The Pain

Cassandra Clare is the quintessential fangirl (if her name sounds vaguely familiar, she is the pen behind the brilliant “Very Secret Diaries” of various Lord of the Rings characters). In The Mortal Instruments, she riffs on everything from anime to Spiderman, and even references her own VSDs. I love that stuff, but unfortunately the fangirling also translates into a little derivativeness in the plot department—especially when it comes to the villain.

And “Clary” as a character name is a little too similar to Clare to avoid feelings of Mary-Sueism.

The Payoff

Romance doesn’t get more impossible or torturous than the chemistry between Jace and Clary. I’m not even sure how Clare pulled it off so well, but she lights the fuse in City of Bones, twists the cord in City of Ashes, and detonates it in City of Glass. After all that, and a satisfying ending to boot, what more is there?

No really, what more is there to fill three whole books?

—Books 4, 5, and 6 in the series are City of Fallen Angels (2011), City of Lost Souls (to be released 2012), and City of Heavenly Fire (to be released 2013). There’s also a movie in the works, featuring actors Lily Collins as Clary and Jamie Campbell Bower as Jace, pictured above.

Rating:

4 out of 5 arrows

Back?

*Michelle climbs back onto the face of the earth.* Whew, quite a tumble I took there wasn’t it? I haven’t posted anything new since July?? And I’ve read so many books I should review, too.

Here’s what’s coming in the next few weeks: review of the TV show “Farscape,” review of Under Heaven by Guy Gavriel Kay, review of The Hunger Games by Suzanne Collins (yes, I was living under a rock after falling off the face of the earth, so it’s taken me awhile to get on board with the book everyone and their senile uncle has read) and a Grammar Nazi post (really, she should rename herself the Spelling Nazi, because that’s all she really harps on. *ouch* Okay, she just smacked me for finishing that sentence with a preposition. And she’s seething over this entire paragraph. Heh.)

On other news, I’ve finished the major revisions to Veiled Iron and have begun querying. I’m planning on entering a few contests, and resuming work on Broadway High (for those of you keeping track, that’s the YA musical novel). My fanfiction story is finished, and several lovely readers from that experience have volunteered to read Veiled Iron for me and give me some feedback. Yay 🙂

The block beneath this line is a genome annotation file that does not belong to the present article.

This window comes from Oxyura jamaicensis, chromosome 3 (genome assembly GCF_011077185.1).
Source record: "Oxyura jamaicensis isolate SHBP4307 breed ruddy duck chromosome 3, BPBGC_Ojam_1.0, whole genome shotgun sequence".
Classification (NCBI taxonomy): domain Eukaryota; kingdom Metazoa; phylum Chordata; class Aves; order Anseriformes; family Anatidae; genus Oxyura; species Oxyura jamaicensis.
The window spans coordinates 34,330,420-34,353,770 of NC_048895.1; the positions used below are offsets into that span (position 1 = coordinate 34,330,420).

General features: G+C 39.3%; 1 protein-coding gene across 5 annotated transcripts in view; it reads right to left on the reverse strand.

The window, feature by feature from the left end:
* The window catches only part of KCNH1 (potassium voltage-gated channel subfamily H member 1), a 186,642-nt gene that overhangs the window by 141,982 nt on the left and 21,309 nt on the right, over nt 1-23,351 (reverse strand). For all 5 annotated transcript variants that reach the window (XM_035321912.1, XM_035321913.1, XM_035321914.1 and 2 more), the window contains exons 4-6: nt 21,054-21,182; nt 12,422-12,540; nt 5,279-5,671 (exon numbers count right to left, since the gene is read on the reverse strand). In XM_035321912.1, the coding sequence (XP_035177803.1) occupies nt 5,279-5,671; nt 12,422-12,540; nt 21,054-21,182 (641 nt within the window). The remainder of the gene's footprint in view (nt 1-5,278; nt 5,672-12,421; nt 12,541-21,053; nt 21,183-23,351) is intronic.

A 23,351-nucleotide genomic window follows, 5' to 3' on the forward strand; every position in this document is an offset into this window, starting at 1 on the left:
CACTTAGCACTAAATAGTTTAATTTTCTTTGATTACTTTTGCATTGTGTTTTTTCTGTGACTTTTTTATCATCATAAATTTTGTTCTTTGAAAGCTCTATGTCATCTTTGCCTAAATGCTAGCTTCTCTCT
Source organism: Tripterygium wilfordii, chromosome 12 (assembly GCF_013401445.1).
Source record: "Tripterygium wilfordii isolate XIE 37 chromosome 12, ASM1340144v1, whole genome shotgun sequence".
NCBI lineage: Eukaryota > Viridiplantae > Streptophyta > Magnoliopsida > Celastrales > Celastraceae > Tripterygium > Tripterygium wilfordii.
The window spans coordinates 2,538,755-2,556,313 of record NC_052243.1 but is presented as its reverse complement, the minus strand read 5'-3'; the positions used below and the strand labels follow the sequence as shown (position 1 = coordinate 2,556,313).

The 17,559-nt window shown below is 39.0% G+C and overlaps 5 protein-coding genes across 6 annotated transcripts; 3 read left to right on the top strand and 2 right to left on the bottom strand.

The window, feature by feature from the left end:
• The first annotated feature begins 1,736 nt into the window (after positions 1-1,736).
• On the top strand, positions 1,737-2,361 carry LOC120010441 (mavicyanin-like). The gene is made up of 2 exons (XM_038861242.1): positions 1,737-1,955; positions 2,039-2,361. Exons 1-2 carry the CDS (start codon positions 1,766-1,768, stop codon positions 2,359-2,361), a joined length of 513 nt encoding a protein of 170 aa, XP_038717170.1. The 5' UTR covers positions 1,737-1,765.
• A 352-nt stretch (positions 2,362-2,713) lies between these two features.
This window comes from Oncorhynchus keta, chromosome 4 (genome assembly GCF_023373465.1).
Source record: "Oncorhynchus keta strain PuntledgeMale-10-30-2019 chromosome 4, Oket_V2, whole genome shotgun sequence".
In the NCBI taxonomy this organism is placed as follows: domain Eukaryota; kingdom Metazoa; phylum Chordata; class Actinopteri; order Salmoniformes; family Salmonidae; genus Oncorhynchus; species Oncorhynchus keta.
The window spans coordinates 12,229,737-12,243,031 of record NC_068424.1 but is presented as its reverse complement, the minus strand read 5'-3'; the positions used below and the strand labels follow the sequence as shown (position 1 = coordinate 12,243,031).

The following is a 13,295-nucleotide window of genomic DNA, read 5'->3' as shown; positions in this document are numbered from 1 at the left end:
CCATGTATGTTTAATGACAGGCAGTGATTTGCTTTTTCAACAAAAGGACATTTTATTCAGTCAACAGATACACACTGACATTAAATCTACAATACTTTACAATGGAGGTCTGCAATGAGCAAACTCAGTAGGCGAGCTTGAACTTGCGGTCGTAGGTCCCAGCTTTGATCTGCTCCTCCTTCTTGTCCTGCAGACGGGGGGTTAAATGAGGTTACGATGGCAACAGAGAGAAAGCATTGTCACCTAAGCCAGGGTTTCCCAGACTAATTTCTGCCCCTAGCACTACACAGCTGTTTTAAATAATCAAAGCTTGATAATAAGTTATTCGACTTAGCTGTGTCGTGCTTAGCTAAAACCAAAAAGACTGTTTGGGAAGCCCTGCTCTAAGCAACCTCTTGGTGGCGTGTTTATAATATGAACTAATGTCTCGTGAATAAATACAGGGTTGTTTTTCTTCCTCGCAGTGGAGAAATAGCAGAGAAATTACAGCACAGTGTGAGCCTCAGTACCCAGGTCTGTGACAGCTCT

Happy New Year everyone!

Michelle

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Book Review: Sabriel

Sabriel
Novel by Garth Nix
An epic fantasy with a nice dose of romance

It took me awhile to get through the first half of this book. Not because it wasn’t a good story or well-written or anything like that–it took that long for the romance to show up. I’d actually resigned myself to a good story with no romance when all of a sudden *boom* there it was, and I became a reading fiend.

The Premise

Sabriel is an 18 year old student at a ladies academy when a spectre of the Dead visits her to deliver an ominous message: her father is trapped in the realm of the dead, and she has become the Abhorsen, a person charged with protecting the living by keeping dead things dead. She travels into the magical Old Kingdom, hoping to restore him to life, but instead discovers the Kingdom (which has been decaying for awhile) is on the verge of destruction.

The Pain

You have to get through some rather typical obstacle/solve/obstacle fantasy plotting in the first half (though the magic system and its basis in necromancy is fascinating) to get to the romance, but once there, all the characters seem to perk up and grow more alive.

The Payoff

I won’t give away who the guy is, or where Sabriel meets him, but their romance is the product of deft writing. With only a few precious details sprinkled throughout the narrative, Nix creates the sense that these people really are falling for each other.

This is Book 1 of the Abhorsen Trilogy, but it also stands on its own (I haven’t read the others yet). If you like dark adventure and subtle romance (heck, if you like fantasy at all) I highly recommend this book.

And Mogget is awesome.

Rating:

4 out of 5 arrows

Book Review: The Secret History of the Pink Carnation

The Secret History of the Pink Carnation